On April 3, 2001, the Weldon's' worst fears came true; doctors confirmed FOP, a genetic disorder characterized by the abnormal growth of bone in soft tissue. FOP is the only known condition where one organ can transform into another, where muscles, tissues, and ligaments develop into bone. The disease, generally diagnosed in childhood, progressively disables the body as new bone fuses joints and creates immobility.
Since her diagnosis in 2001, the now-17-year-old have already faced a number of physical changes that have significantly impacted her young life. She can no longer lift her arms up or bend or sit comfortably. Her right elbow is in a locked position. She has only limited movement from her neck to her hips and a bony back. She needs assistance with dressing and combing her hair. Her movements become more limited as the years go by. Though her body is slowly failing her, she never complains. Whitney's FOP prohibits her participation in most physical activities, not only due to the rigidity of her body, but because trauma can cause more bone to ossify, worsening her condition. Yet, the happy-go-lucky girl that once enjoyed numerous sports, swimming in the ocean, and playing the trumpet has not lost her beautiful smile, her witty sense of humor, or her determination to succeed with every new adaptation. She laments the loss of each activity, but always picks herself up to face the next challenge.
There is currently no known treatment or cure for FOP and only approximately 700 confirmed cases of FOP worldwide of which 285 are from the US. Attempts to remove the excess bone result in even more robust bone formation. Because there are so few known patients, FOP children and their families have very few options. Since FOP may manifest differently in patients, no single protocol of care or treatment is currently available. With little knowledge about FOP currently available within the medical field, misdiagnosis is common, resulting in mistreatment that can be catastrophic and lead to progression of the disease. The future of FOP depends on basic scientific research to identify the genetics of the disease and its process, thus enabling scientists and physicians to devise effective treatments and eventually find a cure.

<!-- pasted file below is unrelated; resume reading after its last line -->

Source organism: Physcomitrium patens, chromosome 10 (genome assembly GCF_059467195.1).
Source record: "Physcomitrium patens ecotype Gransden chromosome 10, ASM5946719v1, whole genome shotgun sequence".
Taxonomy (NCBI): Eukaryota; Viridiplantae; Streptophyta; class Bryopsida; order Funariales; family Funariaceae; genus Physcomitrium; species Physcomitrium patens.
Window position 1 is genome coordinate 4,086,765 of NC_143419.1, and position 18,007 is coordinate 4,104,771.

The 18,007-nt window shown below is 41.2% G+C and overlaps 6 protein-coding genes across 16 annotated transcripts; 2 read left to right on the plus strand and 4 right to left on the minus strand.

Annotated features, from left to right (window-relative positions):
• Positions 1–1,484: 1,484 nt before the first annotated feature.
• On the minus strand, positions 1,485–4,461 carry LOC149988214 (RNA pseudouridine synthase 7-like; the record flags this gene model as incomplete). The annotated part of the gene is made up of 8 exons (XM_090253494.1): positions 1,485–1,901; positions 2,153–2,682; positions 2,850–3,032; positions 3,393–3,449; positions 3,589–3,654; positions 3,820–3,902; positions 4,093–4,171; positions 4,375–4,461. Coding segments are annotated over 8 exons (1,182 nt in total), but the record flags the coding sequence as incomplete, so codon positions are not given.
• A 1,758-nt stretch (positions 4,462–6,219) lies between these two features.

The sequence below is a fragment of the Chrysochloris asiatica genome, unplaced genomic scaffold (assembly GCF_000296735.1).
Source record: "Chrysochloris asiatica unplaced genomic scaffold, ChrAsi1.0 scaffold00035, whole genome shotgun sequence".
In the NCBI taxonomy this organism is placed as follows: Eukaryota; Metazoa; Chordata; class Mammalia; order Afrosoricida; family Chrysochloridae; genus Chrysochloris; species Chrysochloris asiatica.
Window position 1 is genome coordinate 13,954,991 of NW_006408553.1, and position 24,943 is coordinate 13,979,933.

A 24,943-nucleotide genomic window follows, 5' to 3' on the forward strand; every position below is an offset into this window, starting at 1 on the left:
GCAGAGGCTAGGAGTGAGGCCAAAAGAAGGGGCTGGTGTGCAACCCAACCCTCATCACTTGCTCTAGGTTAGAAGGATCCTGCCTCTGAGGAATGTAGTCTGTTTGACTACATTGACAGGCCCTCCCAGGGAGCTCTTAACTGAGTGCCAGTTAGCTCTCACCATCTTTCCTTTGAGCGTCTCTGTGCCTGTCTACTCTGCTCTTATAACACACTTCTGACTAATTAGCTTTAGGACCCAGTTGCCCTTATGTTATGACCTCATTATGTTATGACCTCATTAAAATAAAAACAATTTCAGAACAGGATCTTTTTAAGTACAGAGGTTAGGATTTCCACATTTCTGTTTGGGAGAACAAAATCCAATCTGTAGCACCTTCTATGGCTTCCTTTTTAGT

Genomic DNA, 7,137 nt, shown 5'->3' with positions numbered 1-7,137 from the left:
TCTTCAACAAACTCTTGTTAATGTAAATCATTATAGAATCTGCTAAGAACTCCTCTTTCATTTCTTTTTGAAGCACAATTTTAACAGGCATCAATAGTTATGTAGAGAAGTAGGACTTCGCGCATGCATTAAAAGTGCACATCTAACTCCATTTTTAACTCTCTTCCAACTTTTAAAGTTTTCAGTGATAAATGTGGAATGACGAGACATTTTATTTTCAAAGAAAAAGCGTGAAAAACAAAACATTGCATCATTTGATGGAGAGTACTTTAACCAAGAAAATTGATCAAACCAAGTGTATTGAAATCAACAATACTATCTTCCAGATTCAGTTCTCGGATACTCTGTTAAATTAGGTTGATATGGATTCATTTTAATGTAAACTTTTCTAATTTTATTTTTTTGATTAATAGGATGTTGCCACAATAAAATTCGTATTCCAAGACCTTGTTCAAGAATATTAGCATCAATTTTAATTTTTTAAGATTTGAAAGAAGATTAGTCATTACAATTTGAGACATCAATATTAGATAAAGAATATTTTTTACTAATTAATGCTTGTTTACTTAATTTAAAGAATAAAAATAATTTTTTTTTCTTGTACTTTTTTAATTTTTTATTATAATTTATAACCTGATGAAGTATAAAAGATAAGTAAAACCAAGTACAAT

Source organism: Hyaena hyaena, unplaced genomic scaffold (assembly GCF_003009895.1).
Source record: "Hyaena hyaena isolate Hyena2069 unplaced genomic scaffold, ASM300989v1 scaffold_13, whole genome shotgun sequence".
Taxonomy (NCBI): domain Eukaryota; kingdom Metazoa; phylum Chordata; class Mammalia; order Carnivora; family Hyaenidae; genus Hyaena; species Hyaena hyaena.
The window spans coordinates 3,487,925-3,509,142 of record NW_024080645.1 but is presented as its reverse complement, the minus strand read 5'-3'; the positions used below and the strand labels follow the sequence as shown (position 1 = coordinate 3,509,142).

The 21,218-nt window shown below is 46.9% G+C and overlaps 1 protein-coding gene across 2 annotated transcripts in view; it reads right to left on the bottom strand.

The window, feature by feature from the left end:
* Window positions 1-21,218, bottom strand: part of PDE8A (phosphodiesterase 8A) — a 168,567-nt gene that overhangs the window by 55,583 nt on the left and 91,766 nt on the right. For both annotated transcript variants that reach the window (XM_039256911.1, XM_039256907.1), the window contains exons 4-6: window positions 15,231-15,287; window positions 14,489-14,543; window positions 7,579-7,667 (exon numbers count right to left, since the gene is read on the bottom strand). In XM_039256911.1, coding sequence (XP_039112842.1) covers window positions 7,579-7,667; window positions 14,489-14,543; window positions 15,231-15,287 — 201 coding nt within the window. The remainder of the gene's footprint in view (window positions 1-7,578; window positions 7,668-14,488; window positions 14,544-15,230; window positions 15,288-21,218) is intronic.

There is a tremendous need for FOP research funding. Currently, families independently raise 77% of all funding that supports FOP research at the University of Pennsylvania Medical School. The Weldon family has been extremely active in the fight against FOP. Through the International FOP Association and their Weldon FOP Research Fund (www.weldonfop.org), the Weldon family has raised awareness and millions of dollars for the FOP Laboratory at the University of Pennsylvania School of Medicine and become prominent advocates in the musculoskeletal community. Mrs. Weldon explains, "Most families that have a child with FOP are not in a position to run fundraisers and the 600 FOP patients across the globe are depending on the University of Pennsylvania to find a treatment – it is our and their ONLY hope."
Hope came with the discovery of the FOP gene in April of 2006. This discovery not only benefits the future of FOP, it also enhances the overall understanding of bone biology. The potential of harnessing bone creation could be helpful in treating fractures that do not heal, osteoporosis, congenital malformations, surgical spine fusions, and severe traumatic bone loss. Now, better FOP treatments are in the foreseeable future, and with additional research, finding a cure is now a possibility.